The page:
Solution: Test the oil’s potency before incorporating it into a dish
Eating homemade edibles doesn’t have to be like Russian Roulette. You can run a “strand test” beforehand to gage how much infused oil you’ll need in your recipe based on its potency. Here’s how.
Take 1/4 or 1/2 teaspoon of your oil as a personal dose and add it to a food or drink. Wait an hour and see how you feel. This will help you determine what an appropriate single dose would be. Once you’ve determined how much oil yields your desired effects, multiply that dose per serving if making a shareable batch (if making a cake, pizza, a pitcher, etc.). Or simply scoop that perfect dose onto each individual dish (if infusing a plate of pasta, a cup of coffee, a piece of toast, etc.).
Mistake #7: Uneven distribution of potency in an infused batch
Solution: Stir well. Really, really well.
We’ve all been there: you made a perfectly good batch of cannabutter for your brownies, but after eating an entire piece, you don’t feel a thing. So you eat another, and still don’t feel a thing. Your friend, however, ate half a one and is somewhere in the cosmos. What happened?
You probably didn’t stir the batter well enough. If making a batch of infused food, stir like your life depended on it. This will ensure that the oil is distributed evenly across the batch and that your perfect dose makes it into each individual slice.
If you aspire to perfect your infused dishes, be sure to stop by a Puff, Pass & Bake cooking class in Denver, CO, or Las Vegas, NV, to learn all the secrets (while having a jolly good time with other stoned people). When it comes to cannabis and cooking, there’s always more to learn.
Thanks to: https://www.leafly.com
If you are a lover of cannabis, then there is a high chance that you will have dabbled in the world of edibles! Even newbies are often drawn towards marijuana as a result of there being so many great cannabis-rich recipes circulating in the U.S.
And we can’t blame people for being curious; over the years, as the cannabis industry has boomed, so has the gastronomy side of things! Gone are the days of the simple pot brownie (although we still love a good old chocolate pot brownie!), as now you can get your hands on practically any food that is weed-infused – and we can’t get enough!
Across America, it is now even possible to go into specialist restaurants where you can sample some fine dining – with a side of marijuana! Things like cannabis pizza, pasta, curry, ice cream and even wine are now on the table (literally and figuratively), which is exciting news for weed lovers the world over.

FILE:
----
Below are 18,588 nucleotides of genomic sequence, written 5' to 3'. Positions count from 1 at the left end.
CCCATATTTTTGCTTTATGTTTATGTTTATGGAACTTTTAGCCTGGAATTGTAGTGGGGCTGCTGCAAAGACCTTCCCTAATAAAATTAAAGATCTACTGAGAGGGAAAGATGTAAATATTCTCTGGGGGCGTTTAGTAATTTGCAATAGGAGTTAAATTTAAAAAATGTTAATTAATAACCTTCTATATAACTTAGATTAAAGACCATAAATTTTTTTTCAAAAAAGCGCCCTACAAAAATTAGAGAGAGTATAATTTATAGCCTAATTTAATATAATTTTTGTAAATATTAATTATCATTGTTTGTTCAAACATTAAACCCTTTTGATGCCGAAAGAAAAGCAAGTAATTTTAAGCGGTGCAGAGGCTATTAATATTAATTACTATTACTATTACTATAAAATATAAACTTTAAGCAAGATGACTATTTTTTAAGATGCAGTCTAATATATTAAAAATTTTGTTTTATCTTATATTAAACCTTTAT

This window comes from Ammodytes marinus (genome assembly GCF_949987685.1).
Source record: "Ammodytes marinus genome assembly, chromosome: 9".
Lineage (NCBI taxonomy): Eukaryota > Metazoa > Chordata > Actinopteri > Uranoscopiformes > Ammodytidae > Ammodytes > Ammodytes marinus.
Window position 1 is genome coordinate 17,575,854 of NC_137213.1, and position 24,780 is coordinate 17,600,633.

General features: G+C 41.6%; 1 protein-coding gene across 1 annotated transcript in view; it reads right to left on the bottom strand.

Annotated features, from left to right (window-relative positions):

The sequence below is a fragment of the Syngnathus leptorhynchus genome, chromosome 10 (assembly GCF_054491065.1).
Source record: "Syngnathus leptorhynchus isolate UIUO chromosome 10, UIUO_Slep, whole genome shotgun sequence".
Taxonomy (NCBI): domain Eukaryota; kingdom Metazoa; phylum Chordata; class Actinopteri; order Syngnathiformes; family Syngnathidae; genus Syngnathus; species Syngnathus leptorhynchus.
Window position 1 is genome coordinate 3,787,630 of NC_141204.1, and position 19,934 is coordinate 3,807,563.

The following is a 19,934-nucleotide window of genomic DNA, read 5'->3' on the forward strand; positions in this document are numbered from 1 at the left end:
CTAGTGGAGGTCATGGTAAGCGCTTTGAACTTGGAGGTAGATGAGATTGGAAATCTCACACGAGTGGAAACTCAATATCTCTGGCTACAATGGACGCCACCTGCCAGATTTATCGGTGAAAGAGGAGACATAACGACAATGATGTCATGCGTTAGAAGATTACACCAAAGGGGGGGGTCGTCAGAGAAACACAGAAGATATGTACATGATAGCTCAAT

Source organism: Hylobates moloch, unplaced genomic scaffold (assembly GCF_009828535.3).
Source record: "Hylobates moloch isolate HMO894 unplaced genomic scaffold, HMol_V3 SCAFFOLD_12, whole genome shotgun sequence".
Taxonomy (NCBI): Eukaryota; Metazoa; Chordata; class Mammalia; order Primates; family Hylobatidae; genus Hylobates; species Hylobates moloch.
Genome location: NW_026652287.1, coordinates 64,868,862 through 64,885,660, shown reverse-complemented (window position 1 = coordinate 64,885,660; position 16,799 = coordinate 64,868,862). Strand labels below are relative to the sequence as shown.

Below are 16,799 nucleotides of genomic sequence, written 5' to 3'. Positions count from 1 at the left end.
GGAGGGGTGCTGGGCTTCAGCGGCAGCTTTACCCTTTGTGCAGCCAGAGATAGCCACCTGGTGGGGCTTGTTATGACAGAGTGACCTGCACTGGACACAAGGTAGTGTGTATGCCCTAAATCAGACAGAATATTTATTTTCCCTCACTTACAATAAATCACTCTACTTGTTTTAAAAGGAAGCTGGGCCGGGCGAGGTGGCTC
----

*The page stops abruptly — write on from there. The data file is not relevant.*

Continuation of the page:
If you are stuck for inspiration, however, you have come to the right place! We have put together a list of our five current favorite cannabis-infused recipes that are sure to blow your mind!
#1 Hash Yogurt – The Beginners Recipe
If this is your first time incorporating cannabis into your cooking, then look no further than this delicious and super simple hash yogurt recipe! Not only does it make a delightful after-dinner treat, but also it will take you less than 10 minutes to put together!
What You’ll Need:
What to Do:
#2 Nugtella – The Chocoholics Recipe
In every great edibles list, there must be a chocolate number for those with the ultimate sweet tooth, so we could think of no better recipe for you guys than this cannabis-infused Nutella – nuts, weed, and the nation’s favorite chocolate spread all rolled into one!
What You’ll Need:
What to Do:
#3 Weed Ice Cream – The Chilled Recipe
Who doesn’t love a good ice cream? Perhaps the single most famous dessert of all time, there was only one thing that could ever make it better: cannabis! This weed ice cream makes for the perfect dessert (adults only!) and is pretty easy to make, too.
What You’ll Need:
What to Do:
#4 Paleo Gummy Bears – The “Healthy” Recipe
Children and adults alike have enjoyed gummy bear sweets for as long as we can remember, but for the health conscious these treats aren’t something we can indulge in regularly. Enter these “healthy-ish” gummy bears, infused with cannabis – for adults only!
What You’ll Need:
What to Do:
*MarijuanaBreak Tip – These Paleo gummy bears are full of great nutrients, and are the perfect treat for microdosing!
#5 Go Bananas – The Cheeky Recipe
These delicious chocolate-coated bananas are not only quick and simple to make, but they taste amazing and incorporate our favorite cannabutter recipe to bring you a lovely little buzz with every cheeky bite!
What You’ll Need:
What to Do:
5 Mind-Blowing Cannabis Recipes: Final Thoughts